I'm finding that although my scene is in my head, it still needs to be let out to pee, so to speak, just like Greta, my dog. This morning, I had to corral my 23 year-old-son, who was eating his three waffles before dashing off to the University and work, to sit and listen to me. I have been stuck on Chapter Five of my new novel since July. Finally, last night I had come up with a brilliant end to the scene, an all out fight between the hero and the villain, and I couldn’t wait to read it to anyone who’d listen. I'm shameless that way.
“Does this sound right to you?” I asked him, referring to the body movements between the two characters.
He rolled his eyes with a pained expression on his face. I knew this all sounded ridiculous to him, but he humored me along. Suddenly, the phone rang.
My friend Maggie Dove, also a writer and a member of our critique group, wanted to chat. She’s had no problem whipping out ten pages this week of her new novel and I was very jealous.
“I can’t,” I tell her. “I’m going over the fight scene.”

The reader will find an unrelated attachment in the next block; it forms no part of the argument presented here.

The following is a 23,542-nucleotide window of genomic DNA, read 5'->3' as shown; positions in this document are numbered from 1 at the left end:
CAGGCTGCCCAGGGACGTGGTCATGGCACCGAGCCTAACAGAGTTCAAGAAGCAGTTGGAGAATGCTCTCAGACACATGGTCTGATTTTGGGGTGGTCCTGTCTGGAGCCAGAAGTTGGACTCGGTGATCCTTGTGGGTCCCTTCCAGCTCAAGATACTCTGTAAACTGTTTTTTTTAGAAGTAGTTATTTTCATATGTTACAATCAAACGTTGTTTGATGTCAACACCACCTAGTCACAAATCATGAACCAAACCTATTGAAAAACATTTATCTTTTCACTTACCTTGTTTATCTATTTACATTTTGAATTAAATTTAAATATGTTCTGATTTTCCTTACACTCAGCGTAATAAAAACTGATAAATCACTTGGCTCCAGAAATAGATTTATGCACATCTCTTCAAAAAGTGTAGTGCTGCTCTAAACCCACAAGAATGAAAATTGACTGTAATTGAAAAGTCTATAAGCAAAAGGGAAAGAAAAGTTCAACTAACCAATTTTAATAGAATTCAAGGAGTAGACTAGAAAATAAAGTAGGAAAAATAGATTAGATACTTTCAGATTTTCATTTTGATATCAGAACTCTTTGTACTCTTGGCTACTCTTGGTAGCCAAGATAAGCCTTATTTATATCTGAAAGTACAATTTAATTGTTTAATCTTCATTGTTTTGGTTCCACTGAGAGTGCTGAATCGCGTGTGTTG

“Again? Okay, talk to you later.”
I turned back to my son and a second later the phone rang again. This time it was my daughter, who is usually frazzled and short on time.
“What’s up?” she asked, as my son picks up the phone.
My son tells her, with a not so slight hint of sarcasm, that we are otherwise occupied and can’t talk.
“Can’t I help?” she asked.
“Yes, yes,” I called out, forgetting my wounded pride for her temporary disinterest. (She’s actually a fantastic editor, plotter and writer)
As we discuss and act out the moves, I realize my brilliance has lost its sparkle. What was I thinking? How come I didn’t see this? It’s only 8:00 in the morning, but I can tell the rest of the day is going to go all wrong--like my scene.
“No, mom, maybe if the heroine says this…or the hero does that…or they settle their differences another way…”
Yeah! Wow! I can see it all now.
What would I do without them???